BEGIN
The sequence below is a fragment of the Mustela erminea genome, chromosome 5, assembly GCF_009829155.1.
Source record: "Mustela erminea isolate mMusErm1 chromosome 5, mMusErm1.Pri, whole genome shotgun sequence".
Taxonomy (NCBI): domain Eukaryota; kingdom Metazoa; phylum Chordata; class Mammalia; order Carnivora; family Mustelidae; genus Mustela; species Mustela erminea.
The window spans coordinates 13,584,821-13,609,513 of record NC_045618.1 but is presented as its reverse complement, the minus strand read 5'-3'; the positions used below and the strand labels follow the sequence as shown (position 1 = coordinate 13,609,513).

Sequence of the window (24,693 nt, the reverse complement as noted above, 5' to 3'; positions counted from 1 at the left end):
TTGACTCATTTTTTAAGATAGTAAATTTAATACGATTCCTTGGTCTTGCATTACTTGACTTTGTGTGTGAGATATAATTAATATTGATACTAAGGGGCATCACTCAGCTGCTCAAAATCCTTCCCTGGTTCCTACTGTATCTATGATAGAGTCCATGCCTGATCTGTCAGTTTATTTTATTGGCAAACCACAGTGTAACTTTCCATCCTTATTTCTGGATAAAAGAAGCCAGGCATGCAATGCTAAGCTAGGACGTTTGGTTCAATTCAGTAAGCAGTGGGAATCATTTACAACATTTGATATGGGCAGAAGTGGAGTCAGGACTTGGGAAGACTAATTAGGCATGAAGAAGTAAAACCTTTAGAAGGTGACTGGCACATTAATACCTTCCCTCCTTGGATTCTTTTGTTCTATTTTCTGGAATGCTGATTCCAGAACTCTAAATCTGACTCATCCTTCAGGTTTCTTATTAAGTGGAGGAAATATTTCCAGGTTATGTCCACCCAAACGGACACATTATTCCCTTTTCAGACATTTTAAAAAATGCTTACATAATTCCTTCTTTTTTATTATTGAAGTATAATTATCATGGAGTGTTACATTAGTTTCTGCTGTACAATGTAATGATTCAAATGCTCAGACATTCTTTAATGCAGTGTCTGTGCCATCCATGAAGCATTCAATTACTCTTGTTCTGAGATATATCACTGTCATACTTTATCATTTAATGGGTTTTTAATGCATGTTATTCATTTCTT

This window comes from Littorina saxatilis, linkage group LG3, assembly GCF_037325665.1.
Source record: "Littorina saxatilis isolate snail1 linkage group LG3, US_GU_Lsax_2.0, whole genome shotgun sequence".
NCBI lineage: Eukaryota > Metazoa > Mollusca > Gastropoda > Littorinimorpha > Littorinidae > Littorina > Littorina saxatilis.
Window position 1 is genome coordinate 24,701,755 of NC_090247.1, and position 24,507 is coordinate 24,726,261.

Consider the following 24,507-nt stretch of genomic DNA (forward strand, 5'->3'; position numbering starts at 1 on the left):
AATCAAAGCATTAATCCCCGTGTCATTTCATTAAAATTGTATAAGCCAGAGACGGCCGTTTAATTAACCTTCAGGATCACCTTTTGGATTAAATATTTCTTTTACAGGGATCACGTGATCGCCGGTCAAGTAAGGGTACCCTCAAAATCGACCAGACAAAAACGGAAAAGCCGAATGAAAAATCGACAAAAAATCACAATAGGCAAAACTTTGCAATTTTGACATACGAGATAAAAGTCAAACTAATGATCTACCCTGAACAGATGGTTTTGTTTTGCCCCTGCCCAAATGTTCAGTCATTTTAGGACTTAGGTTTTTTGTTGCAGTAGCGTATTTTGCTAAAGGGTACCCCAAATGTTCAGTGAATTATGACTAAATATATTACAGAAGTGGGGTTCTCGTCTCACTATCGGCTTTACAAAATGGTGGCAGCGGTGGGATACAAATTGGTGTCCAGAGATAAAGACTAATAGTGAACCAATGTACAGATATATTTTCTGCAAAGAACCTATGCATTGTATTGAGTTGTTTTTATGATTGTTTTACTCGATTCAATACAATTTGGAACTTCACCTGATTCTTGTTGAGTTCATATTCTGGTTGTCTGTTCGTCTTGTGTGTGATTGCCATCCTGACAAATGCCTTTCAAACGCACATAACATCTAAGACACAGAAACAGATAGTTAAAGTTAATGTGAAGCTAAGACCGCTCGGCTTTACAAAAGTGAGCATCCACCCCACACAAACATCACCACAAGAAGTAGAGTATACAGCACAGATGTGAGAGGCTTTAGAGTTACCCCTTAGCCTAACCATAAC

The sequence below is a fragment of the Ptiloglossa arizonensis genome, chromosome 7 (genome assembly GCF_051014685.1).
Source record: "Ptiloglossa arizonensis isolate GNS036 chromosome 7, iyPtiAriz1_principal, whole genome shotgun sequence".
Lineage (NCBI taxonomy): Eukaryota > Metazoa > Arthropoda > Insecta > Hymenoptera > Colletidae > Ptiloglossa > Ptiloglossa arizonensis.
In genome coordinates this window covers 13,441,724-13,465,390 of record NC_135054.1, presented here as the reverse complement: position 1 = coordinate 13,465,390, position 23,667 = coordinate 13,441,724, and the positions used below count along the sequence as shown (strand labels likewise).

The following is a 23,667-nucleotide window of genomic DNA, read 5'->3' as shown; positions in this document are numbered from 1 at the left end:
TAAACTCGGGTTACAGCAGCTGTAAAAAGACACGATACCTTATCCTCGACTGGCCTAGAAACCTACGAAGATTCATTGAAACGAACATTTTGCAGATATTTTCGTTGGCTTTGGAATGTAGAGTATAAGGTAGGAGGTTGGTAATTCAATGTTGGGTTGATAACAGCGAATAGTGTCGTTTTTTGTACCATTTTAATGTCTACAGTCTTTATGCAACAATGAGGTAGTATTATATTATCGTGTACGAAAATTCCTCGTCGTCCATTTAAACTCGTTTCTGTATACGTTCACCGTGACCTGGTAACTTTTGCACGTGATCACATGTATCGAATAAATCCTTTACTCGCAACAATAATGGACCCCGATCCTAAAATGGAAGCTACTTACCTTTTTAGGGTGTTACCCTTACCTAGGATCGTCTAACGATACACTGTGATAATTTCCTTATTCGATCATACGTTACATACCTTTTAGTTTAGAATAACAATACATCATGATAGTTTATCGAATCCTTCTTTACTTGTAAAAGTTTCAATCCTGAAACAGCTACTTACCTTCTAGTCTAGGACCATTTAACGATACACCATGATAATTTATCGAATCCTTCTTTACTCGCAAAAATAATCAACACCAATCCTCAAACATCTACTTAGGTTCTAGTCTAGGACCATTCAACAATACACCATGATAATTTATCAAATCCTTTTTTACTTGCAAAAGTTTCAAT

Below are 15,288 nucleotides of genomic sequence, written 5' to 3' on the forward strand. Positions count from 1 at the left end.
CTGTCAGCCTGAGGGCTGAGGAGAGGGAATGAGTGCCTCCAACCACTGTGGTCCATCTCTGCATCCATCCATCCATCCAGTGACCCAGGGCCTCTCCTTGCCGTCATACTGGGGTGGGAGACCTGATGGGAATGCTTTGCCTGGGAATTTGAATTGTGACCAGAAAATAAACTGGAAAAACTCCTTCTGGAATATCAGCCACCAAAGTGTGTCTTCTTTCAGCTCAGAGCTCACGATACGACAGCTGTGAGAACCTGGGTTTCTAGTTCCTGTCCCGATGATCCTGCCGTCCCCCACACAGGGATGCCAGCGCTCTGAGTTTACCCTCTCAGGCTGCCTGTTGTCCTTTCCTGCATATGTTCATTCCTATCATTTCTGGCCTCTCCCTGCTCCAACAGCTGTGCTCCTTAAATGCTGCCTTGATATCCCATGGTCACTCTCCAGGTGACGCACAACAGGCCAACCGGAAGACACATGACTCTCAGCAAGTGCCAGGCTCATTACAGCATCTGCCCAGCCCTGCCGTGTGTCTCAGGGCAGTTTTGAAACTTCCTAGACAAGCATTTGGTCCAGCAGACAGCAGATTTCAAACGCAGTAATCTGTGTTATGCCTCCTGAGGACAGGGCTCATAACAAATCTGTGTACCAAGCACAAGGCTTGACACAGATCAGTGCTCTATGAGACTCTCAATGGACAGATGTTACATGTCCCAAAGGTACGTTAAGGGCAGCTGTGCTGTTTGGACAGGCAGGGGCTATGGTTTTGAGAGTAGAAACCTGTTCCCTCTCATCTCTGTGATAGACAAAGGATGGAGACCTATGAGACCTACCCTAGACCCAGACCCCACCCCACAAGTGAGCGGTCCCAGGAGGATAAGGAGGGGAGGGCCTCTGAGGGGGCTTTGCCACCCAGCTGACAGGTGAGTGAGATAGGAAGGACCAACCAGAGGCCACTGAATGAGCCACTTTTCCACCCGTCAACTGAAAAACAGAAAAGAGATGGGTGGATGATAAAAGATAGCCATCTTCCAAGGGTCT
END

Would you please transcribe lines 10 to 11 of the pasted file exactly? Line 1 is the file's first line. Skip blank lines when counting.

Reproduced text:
Window position 1 is genome coordinate 24,701,755 of NC_090247.1, and position 24,507 is coordinate 24,726,261.

Consider the following 24,507-nt stretch of genomic DNA (forward strand, 5'->3'; position numbering starts at 1 on the left):